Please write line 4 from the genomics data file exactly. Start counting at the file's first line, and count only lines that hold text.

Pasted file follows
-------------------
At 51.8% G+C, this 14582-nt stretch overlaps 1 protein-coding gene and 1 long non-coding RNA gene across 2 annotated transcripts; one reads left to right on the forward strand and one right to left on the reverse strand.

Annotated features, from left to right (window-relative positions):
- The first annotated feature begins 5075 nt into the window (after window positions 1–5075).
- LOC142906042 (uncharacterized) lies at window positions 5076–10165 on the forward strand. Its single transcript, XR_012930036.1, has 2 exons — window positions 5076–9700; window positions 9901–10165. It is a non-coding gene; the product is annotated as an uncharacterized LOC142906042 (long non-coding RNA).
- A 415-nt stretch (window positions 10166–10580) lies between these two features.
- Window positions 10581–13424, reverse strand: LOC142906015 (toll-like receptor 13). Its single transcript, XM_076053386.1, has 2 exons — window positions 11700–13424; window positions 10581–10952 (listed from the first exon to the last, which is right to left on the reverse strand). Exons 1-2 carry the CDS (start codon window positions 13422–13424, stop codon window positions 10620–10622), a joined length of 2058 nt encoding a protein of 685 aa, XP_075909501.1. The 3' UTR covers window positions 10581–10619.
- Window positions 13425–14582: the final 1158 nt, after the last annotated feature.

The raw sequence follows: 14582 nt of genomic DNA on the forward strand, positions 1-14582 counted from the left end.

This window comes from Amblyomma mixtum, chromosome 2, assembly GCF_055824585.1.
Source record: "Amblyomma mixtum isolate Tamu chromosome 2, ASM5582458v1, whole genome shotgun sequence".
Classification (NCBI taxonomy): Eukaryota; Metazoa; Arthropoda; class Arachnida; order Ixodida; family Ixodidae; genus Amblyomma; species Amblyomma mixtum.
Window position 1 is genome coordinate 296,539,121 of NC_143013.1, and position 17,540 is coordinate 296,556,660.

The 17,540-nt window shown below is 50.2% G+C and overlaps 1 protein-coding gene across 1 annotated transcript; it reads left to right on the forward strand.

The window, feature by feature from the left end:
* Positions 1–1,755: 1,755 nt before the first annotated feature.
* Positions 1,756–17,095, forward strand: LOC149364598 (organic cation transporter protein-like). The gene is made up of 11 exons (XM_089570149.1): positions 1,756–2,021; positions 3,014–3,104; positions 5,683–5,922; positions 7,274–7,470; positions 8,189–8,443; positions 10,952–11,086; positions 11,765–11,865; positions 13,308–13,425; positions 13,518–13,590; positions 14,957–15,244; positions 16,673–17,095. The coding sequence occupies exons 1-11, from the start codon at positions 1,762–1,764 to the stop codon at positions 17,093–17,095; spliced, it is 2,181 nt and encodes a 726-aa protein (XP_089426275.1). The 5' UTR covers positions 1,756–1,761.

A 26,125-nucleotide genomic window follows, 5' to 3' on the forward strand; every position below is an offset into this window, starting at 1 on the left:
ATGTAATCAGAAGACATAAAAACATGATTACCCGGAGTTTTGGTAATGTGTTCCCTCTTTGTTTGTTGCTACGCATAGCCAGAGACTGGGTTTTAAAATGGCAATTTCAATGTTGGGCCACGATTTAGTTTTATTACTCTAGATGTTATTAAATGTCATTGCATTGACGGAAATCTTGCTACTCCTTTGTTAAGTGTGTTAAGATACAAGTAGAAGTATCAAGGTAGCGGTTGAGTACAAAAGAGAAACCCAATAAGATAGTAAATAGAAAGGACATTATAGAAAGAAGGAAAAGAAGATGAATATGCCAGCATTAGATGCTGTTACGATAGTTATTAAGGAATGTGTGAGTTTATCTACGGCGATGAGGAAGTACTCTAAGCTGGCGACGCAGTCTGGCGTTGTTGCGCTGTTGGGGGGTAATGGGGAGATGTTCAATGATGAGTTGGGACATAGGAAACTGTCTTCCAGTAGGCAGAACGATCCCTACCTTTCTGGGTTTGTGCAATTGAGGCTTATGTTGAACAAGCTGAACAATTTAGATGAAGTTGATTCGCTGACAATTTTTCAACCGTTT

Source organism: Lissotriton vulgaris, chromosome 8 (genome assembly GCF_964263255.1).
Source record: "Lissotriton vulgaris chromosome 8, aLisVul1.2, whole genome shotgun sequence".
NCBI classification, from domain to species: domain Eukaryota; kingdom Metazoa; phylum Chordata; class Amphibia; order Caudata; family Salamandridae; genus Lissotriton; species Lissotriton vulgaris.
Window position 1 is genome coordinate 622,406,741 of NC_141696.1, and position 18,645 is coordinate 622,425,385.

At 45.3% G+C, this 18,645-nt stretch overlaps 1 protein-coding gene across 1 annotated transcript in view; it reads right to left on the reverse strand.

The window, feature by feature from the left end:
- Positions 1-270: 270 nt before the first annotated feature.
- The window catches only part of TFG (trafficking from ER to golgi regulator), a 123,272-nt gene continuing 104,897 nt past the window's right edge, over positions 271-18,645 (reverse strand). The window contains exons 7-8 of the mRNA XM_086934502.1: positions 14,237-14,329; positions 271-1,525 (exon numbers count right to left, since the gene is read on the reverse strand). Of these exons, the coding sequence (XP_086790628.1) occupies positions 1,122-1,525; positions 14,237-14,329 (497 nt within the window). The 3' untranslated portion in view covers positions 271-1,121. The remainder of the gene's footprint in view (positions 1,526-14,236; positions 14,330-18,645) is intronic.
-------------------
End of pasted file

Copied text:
- LOC142906042 (uncharacterized) lies at window positions 5076–10165 on the forward strand. Its single transcript, XR_012930036.1, has 2 exons — window positions 5076–9700; window positions 9901–10165. It is a non-coding gene; the product is annotated as an uncharacterized LOC142906042 (long non-coding RNA).